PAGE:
Mount Airy Casino Resort is also betting on Twitter. Spokesman Pete Peterson said the resort recently joined the site.

"Twitter offers another means to communicate with our customers," Peterson said. "Individuals are obtaining information and news from a variety of sources outside of mainstream media and we felt that it was important to be engaged with our customers who use Twitter."

Users who follow Mount Airy will be among the first to know about casino news - such as the addition of new machines and the reopening of the golf course. Peterson said Mount Airy also tweets about special rates and upcoming events.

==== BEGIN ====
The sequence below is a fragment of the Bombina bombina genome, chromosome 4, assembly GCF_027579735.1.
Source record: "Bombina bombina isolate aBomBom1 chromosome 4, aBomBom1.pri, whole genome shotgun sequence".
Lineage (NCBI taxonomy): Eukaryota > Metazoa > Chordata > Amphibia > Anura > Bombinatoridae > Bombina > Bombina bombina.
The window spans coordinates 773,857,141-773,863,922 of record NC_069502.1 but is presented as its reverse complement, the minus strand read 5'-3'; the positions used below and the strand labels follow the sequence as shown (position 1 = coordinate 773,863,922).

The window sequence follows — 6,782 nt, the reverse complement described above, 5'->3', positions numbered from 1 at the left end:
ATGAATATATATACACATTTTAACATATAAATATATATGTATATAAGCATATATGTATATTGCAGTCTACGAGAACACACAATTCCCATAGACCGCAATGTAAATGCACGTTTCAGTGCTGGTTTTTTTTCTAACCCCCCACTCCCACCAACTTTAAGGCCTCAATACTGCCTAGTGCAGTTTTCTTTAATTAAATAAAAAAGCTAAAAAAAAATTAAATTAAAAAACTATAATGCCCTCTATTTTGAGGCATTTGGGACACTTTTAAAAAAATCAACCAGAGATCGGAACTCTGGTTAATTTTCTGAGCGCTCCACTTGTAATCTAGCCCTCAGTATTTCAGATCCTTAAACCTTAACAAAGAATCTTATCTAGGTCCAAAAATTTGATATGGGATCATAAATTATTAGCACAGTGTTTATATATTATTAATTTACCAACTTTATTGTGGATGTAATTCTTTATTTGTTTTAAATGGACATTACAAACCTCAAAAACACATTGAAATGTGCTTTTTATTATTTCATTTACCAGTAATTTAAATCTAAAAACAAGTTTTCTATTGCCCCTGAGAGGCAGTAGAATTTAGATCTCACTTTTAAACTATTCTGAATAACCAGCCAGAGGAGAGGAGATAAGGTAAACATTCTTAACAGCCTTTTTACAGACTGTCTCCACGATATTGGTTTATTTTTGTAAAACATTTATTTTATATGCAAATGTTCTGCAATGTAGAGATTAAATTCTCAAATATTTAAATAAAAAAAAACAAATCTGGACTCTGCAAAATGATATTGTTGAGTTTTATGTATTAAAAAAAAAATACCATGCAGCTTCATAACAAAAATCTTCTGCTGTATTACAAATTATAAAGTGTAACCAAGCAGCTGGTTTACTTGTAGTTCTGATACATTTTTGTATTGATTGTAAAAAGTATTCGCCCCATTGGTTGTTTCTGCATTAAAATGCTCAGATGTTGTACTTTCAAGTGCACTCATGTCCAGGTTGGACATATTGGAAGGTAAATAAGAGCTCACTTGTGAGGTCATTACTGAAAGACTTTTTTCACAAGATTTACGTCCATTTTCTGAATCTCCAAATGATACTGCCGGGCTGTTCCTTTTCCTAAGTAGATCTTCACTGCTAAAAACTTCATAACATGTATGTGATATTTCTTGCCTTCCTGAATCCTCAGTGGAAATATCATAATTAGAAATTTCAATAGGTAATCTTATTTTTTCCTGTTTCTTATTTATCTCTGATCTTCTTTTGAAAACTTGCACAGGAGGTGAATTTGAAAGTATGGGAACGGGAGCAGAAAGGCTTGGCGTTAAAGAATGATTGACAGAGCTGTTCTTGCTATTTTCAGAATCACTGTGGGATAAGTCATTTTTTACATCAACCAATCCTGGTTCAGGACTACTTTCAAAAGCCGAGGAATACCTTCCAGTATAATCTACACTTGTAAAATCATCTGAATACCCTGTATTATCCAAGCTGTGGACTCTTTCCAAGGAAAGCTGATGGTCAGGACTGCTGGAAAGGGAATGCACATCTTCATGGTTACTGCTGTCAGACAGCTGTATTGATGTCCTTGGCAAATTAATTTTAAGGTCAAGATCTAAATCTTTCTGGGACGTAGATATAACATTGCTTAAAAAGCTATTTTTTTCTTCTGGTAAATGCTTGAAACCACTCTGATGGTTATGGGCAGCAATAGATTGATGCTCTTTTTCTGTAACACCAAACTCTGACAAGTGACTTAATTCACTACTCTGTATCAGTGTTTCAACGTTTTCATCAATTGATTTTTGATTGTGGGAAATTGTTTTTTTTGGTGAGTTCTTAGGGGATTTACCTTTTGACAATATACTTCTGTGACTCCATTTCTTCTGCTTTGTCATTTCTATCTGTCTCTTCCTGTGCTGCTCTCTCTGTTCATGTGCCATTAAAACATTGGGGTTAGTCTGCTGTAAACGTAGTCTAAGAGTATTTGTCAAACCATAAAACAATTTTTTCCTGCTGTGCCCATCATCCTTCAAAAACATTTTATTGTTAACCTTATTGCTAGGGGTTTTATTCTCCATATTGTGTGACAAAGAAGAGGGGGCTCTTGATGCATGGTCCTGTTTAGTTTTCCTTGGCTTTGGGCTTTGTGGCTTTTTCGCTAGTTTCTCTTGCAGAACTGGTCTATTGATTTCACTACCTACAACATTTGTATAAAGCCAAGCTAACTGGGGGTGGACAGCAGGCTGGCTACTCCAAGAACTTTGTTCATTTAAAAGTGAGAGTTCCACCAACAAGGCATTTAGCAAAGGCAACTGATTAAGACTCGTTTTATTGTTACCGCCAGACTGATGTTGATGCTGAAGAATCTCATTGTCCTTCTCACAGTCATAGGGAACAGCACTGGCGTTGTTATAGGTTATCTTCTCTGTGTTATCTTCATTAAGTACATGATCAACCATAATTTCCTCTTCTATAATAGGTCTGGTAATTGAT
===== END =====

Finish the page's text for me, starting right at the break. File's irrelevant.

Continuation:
Read more at: http://tinyurl.com/prkdwb

Beyond Clicks And CPMs: A Look At 'Engagement'-Based Ad Deals

CM Comment: More and more online advertising is moving towards "engagement." Here's an article that sheds some light on what this means.

May 11, 2009: summarized from paidContent.org -- CPMs are the default standard for buying display, and paid search ads get measured in clicks. But when it comes to valuing a social-media sponsorship, "advertorial" content on a magazine site or even a virtual-world campaign, there's a growing consensus that neither of those metrics is good enough.

Click-throughs aren't great for ads on social networks, for example, because most people are there to interact with the content-not click on a link that will take them to some advertiser's site. And with an oversupply of inventory and easily dismissed ad units dragging down CPMs, publishers are pushing for an alternative currency that attributes more value to their audiences.